Fr. Matthew Thurman was baptized in a mainline Protestant denomination as an adult in 1989 and was Chrismated into the Orthodox Church in 1998. He graduated from Holy Cross Greek Orthodox School of Theology in 2006 with a Master of Divinity and from the University of Central Arkansas in 1989 with a Bachelor of Arts in Philosophy. Prior to attending seminary, Fr. Matthew worked for the University of Kansas in Lawrence, Kansas for over eight years, first in grant administration, then in information technology, as a certified public manager (CPM). Since 2008, Fr. Matthew has served as the Pastor of St. Luke the Evangelist Antiochian Orthodox Church in Chagrin Falls, OH. He has been married to Kh. Rachel for over ten years and they have two school-age boys.
Two related, but separate, topics come up when someone we know dies. The first topic is the person who has died: the circumstances around his death, what has become of him after death, and what he experiences now as someone departed. The second topic is our experience without that person in our lives: our grief as survivors.
Clearly, our faith as Orthodox Christians has much to say on the first topic. We proclaim the message of Pascha: Christ’s triumph over death on the cross as His promise to us of resurrection and eternal life. This message should inform our understanding of death, but it doesn’t directly address our grief. What is the best way for us to approach caring for someone who is experiencing grief as a survivor?
The death of a loved one leaves a void in our lives that is permanent. The experience we have had of giving love and receiving love from that person has ended. The loss of this relationship leaves a void and is the place of our grief.
A good example of this void and grieving is from my own experience of my mother’s death. Before her death, our relationship was sustained by phone calls to one another every couple of weeks. It was time that we would check in and catch up with each other. During the time between our calls, I would note things going on in my life that I wanted to share with her–what was happening in my work at church, things my wife and I had done together, how my boys (her grandsons!) were doing, plans for the future, etc.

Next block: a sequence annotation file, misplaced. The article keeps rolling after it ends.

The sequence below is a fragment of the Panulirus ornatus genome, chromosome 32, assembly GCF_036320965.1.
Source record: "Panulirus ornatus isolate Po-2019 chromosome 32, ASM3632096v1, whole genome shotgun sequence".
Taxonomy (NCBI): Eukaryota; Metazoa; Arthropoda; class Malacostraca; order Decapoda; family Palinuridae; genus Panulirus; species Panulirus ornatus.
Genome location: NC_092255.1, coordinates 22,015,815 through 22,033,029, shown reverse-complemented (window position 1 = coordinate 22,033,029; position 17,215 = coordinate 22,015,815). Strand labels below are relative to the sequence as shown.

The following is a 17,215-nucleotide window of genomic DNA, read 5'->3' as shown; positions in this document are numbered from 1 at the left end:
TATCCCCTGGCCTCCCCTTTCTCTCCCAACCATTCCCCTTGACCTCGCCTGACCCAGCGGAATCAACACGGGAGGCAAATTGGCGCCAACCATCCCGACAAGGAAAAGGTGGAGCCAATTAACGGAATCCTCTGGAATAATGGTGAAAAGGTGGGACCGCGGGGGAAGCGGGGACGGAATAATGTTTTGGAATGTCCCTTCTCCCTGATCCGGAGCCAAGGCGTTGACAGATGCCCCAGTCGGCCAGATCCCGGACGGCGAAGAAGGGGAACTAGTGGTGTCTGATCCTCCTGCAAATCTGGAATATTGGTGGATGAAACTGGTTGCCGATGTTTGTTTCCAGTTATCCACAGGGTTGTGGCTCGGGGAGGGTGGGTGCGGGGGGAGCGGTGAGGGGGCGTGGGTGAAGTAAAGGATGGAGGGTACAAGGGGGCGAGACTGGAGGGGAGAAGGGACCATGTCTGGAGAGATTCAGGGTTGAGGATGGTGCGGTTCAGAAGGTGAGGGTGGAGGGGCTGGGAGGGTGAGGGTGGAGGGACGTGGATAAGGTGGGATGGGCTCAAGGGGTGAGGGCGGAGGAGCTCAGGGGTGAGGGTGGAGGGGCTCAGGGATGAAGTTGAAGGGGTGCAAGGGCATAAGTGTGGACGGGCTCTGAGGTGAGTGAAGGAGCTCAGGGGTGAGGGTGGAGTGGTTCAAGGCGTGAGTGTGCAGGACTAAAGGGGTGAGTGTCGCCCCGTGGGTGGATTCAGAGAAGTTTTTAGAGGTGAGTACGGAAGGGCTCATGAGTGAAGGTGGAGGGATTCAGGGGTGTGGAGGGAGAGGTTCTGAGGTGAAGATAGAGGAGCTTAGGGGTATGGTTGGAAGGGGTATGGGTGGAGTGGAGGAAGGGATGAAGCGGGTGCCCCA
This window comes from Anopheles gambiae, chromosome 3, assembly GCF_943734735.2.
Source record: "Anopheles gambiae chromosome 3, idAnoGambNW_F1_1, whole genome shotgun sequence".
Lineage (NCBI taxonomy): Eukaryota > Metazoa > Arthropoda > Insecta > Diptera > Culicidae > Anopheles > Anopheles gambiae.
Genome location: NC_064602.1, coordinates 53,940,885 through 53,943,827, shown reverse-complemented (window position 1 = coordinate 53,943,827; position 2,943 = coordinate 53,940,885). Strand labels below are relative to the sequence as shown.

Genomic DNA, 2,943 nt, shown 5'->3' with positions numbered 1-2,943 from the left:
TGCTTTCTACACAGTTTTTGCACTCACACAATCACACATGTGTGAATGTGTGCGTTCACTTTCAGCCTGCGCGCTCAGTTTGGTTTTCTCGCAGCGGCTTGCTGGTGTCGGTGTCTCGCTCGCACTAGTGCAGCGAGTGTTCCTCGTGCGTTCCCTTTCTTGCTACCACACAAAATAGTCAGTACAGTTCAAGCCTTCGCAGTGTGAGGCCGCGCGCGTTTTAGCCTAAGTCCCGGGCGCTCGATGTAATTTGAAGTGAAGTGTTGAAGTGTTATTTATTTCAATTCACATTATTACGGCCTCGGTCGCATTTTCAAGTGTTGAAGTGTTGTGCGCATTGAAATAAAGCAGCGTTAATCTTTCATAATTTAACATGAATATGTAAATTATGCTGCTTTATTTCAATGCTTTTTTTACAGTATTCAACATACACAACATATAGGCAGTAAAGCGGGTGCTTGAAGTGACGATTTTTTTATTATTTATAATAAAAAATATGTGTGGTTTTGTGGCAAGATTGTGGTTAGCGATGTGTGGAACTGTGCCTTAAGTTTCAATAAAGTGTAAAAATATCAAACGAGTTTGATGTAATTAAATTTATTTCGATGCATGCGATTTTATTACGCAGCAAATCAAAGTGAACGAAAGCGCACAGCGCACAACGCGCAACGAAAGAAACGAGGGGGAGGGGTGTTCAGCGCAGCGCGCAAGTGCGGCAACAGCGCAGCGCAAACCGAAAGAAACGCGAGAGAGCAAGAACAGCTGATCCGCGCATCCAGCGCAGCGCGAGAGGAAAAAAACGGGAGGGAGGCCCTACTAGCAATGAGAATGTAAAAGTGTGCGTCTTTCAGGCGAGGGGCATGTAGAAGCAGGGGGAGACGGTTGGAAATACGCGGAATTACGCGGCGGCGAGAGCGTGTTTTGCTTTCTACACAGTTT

For the first year after her death, I would continue to note things I wanted to share with her, then remember that I could no longer call her: she was gone and her phone was disconnected. I repeatedly had the experience of wanting to share with her, being confronted by the void of her absence, and experiencing grief at facing that void.
Often, we want to care for someone who is a survivor who is experiencing a similar grief over the loss of a loved one. Our motive typically is out of love for the survivor: we don’t want that person to suffer, and we want to provide comfort to him.
We may attempt to offer comfort through statements such as these:
• “He lived a long and full life.”
• “She has gone on to a better place.”
• “He is no longer suffering in his illness.”
• “She is in God’s hands now.”
There is a disconnect in these well-intentioned statements offered to comfort a grieving survivor. Any and all of these statements may be true of the departed, but they don’t acknowledge or address the grief of the survivor. We mistake conversations about the person who has died with the means of healing our grief.
What advice would I give to someone who wants to help those experiencing grief over the loss of a loved one? I have two general principles to offer.
Before I share them, I have a disclaimer. Any of us can provide a level of comfort and help to the bereaved, but we also need to keep in mind our own limitations. Different people respond differently to grief in their lives. In some instances, a person’s grief can require help that we are not equipped to offer. If a survivor is becoming debilitated in his grief, refer him to his priest or a professional grief counselor. These people have formal training and experience that can provide this higher level of support and care.
The first principle in providing care to a grieving survivor is to be aware of which topic is being discussed in your conversation with the survivor. The topic may weave back and forth from the departed loved one, but more often than not, the survivor’s grief is the overarching topic. Avoid the well-intentioned statements given above. Focus more on what the survivor is experiencing at the moment.
This relates to the second principle, which is to let the survivor direct the care. This may seem obvious, but we should meet the survivor in her need. Do not approach her with preconceived statements. Ask open-ended questions about what you can do to help her. Be receptive to what is going on with the survivor. Listen to her more than talk. Things may even end up with no conversation, but simply sitting with the survivor in her loss. Also be aware of time. Your presence should be to provide comfort, but part of what the survivor may need is time alone.
We cannot “fix” the loss that a grieving survivor experiences, but we can provide care and comfort for him. The key in doing this is to meet him in his grief and not mistake it for a conversation about the departed.
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